At the office I drank out of a mug that someone had forgotten or intentionally left for communal use. It had a flowery design surrounding words in cursive: ‘If friends were flowers, I’d pick you.’ The surface sentiment was nice, but I always think how literally that means that if friends were flowers, I’d end your life for my own enjoyment, since that’s what picking flowers actually is. I would go refill my coffee and carry the mug back and forth from the office kitchen and sort of laugh about it when my coworkers walked by, like I had this inside joke with the mug.
I thought about the mug a lot because I spent a lot of time sitting at my desk looking at it, looking out the window, looking at my postcards, especially as the sheet of paper on my desk that said ‘separation date: August 10, 2016’ glared up at me. My summer had just started and was now—instantly—over. I’m writing this from the kitchen of my new apartment back at college. Everything here is so familiar that the summer feels like it didn’t happen. The smell of my car, the coffee shop down the street, the fact that I’ve been here three days and you can’t walk from the door of my apartment to my bed without tripping on something. I have been separated from the summer of my civil service, as I called it briefly on instagram, before I deleted my instagram account in a futile attempt to stop comparing myself to others.
I keep trying to write this post and to find a unifying moral or reflective thought to tie it up and conclude with at the end. But I can’t, and I think it’s just because that feels so fake to me. Life doesn’t work that way—every experience doesn’t get a bow put on at the end, you don’t think back and have one overall impression about the whole thing. I did x and I learned y. But I can’t let this internship pass without saying at least something about it, because it was important to me, it was significant.
Now that I’m not there anymore and am not worried about stalkers, I can say that this summer I interned for the National Endowment for the Humanities in Washington, D.C. It’s a place that is twofold depressing and encouraging—the size of our budget and the problems we’re addressing are a daily reminder of the decline of the humanities in society; on the other hand, the fact that we have a budget and that there are people employed by the government to address the decline of humanities in society is really encouraging. Those people are excellent, by the way, if I had to choose anyone to be working day in and day out to promote the idea that The Humanities are Important and wisdom is necessary in the public sphere, I would pick them. I was always treated like an equal, like I was just as smart or worth talking to as the twenty other people in the room who had PhDs, even though I’m just an undergrad who doesn’t know anything. In panels with academics, I was blown over every time about how anyone can know so much. It was humbling, but then again, also encouraging because these incredibly smart people expect me to do great things, chose me to work with them, put me in a lineup of interns from Stanford and Oxford and Notre Dame, while my college continues to be an unregistered blip on the oft-overlooked map of the Midwest.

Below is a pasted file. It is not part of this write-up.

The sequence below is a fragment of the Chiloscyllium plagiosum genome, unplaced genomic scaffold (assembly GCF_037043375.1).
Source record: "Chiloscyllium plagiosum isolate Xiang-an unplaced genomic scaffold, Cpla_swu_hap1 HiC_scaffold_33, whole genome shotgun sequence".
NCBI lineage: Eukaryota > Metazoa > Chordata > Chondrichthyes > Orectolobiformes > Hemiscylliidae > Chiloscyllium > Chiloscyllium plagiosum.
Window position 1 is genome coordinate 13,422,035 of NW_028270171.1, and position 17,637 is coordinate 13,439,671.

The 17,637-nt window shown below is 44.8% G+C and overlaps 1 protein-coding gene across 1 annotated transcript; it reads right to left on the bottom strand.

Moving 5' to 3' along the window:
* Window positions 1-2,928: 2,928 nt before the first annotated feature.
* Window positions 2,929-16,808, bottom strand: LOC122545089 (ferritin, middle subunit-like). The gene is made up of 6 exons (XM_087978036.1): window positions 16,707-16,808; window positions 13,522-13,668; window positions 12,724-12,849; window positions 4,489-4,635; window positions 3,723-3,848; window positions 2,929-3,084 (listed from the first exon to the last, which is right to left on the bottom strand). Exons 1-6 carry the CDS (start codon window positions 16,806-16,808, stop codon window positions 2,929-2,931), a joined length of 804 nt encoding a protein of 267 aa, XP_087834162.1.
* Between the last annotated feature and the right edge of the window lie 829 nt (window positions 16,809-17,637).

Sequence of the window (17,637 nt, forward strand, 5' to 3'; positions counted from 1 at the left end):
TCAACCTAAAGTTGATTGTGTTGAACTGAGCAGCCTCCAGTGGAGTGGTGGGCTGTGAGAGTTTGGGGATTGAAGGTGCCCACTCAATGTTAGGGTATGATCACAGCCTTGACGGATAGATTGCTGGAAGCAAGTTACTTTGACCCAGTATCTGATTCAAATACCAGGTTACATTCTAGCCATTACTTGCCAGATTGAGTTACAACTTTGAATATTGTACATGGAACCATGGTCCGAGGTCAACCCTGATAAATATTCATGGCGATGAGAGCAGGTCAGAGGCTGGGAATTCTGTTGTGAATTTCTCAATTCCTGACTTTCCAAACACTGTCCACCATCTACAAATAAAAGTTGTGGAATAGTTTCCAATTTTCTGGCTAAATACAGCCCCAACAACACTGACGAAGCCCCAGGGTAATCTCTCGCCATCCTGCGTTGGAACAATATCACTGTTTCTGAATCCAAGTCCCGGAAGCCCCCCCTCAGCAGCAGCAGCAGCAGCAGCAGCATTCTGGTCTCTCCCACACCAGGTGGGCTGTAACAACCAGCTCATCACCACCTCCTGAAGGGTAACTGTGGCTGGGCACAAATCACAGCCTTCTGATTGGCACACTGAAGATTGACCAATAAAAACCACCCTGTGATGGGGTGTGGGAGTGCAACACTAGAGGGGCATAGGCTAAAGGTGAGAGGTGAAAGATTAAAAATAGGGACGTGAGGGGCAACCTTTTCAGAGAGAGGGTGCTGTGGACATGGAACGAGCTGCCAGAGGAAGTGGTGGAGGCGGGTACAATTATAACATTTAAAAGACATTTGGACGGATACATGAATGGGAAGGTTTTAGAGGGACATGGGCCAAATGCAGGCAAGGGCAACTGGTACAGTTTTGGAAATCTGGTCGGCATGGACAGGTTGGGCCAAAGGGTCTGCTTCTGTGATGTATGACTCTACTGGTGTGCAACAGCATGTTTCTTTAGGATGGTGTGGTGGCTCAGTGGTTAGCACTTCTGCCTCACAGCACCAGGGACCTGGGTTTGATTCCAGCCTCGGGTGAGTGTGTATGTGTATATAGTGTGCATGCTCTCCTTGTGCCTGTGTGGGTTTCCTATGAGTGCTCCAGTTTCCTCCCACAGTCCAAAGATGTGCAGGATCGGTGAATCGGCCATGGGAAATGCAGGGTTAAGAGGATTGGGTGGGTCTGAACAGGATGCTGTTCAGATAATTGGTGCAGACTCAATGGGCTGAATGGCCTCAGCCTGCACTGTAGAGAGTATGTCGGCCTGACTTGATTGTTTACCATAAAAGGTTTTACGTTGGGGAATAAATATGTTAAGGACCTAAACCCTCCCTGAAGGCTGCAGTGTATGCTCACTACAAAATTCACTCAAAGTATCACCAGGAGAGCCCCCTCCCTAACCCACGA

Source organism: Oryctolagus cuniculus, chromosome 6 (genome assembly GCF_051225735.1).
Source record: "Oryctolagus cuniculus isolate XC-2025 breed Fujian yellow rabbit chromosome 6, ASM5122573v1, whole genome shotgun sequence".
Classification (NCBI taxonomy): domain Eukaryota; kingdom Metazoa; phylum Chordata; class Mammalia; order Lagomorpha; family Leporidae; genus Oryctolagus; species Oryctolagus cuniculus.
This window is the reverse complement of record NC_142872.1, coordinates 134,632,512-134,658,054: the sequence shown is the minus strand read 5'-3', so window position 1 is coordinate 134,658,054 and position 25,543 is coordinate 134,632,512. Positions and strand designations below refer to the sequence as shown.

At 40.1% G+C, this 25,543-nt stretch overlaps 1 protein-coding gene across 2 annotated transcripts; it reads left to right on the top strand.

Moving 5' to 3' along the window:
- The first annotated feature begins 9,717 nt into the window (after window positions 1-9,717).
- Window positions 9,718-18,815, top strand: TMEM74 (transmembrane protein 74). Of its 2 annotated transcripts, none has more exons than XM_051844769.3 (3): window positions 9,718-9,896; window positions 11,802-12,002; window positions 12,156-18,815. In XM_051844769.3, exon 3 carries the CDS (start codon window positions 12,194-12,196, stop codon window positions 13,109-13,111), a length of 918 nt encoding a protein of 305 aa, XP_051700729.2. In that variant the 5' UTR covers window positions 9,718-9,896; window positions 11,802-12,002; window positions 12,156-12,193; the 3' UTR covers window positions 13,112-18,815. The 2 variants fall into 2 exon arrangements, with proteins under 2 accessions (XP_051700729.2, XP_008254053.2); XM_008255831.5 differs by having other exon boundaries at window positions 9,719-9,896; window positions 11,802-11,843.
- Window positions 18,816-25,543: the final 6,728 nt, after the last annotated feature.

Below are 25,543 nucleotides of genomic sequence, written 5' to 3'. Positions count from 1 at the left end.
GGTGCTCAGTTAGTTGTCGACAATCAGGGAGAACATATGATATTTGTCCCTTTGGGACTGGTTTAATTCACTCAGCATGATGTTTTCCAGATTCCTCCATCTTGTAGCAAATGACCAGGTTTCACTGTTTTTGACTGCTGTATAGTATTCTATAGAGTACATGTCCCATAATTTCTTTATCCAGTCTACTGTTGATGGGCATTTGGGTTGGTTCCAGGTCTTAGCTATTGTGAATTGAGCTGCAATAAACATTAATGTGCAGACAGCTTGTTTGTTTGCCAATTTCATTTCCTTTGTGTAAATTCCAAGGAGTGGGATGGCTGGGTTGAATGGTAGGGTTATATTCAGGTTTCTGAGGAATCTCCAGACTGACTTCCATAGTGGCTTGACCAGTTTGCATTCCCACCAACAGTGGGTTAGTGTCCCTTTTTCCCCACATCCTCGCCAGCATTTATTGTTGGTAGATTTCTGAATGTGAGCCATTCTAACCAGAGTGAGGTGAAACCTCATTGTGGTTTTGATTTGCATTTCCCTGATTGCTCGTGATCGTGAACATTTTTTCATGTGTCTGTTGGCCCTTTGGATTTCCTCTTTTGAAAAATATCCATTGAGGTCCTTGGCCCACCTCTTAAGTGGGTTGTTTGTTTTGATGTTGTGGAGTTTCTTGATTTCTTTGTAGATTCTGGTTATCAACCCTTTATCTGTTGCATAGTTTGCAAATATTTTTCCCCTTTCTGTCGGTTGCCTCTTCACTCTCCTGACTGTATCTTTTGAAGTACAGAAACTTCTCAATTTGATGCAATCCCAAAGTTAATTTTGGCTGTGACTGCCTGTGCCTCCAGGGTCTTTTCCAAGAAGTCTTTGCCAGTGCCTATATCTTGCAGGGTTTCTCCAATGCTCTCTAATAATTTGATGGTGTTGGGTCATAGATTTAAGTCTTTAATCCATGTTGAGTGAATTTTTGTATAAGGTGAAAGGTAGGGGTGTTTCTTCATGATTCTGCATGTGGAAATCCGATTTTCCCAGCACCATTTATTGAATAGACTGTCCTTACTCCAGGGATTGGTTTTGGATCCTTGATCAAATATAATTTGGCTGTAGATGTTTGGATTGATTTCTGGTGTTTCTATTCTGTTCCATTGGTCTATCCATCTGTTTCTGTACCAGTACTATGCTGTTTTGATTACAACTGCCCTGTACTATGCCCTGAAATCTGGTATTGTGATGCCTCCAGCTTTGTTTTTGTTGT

I guess there was maybe this theme of feeling like I don’t belong and yet belonging; I was constantly balancing the tightrope of thinking that this was a place where people were like me, and yet I didn’t have the same qualifications or even the same goals as them, either my coworkers or the other interns. I got conflicting advice—you should be attending conferences vs. you should really only be worried about next semester; you need to go to one of the top four grad schools to get a job vs. don’t worry, there are plenty of good grad schools. I started the summer seeing a correlation between the quality of your school and the quality of you/your scholarship and ended it seeing a lot of lazy or bad work from top scholars and good work from unknowns. It makes me think there isn’t really a Right Way to do academia. At the end of the day you really just have to get lucky, in a really dire job environment and a daily increasing number of people who think my major is worthless.
I almost cried on my last day saying thank you to my boss. I am grateful. I am grateful to have been surrounded by people who care about what I care about. To people who took a chance on me despite the fact that my college might as well be in Area 51 given how many people know what goes on here. I am grateful to my professors here who taught me how to write an essay well enough that despite my immature CV, I was chosen to work at an amazing, well-known academic and government institution. I’m grateful to each and every one of my coworkers who never doubted for a second that I belonged at the NEH. I’m grateful to the woman who opened her doors to me, a stranger, for three months and became a very good friend.
I need to shower and hang up my coats in my new front closet. I’m overwhelmed by the amount of things I don’t have that I never thought about: for example, a colander. I’m only praying I don’t lose the minimal good habits I gained over the summer; I am hoping I’ll lose the weight.
Until next time.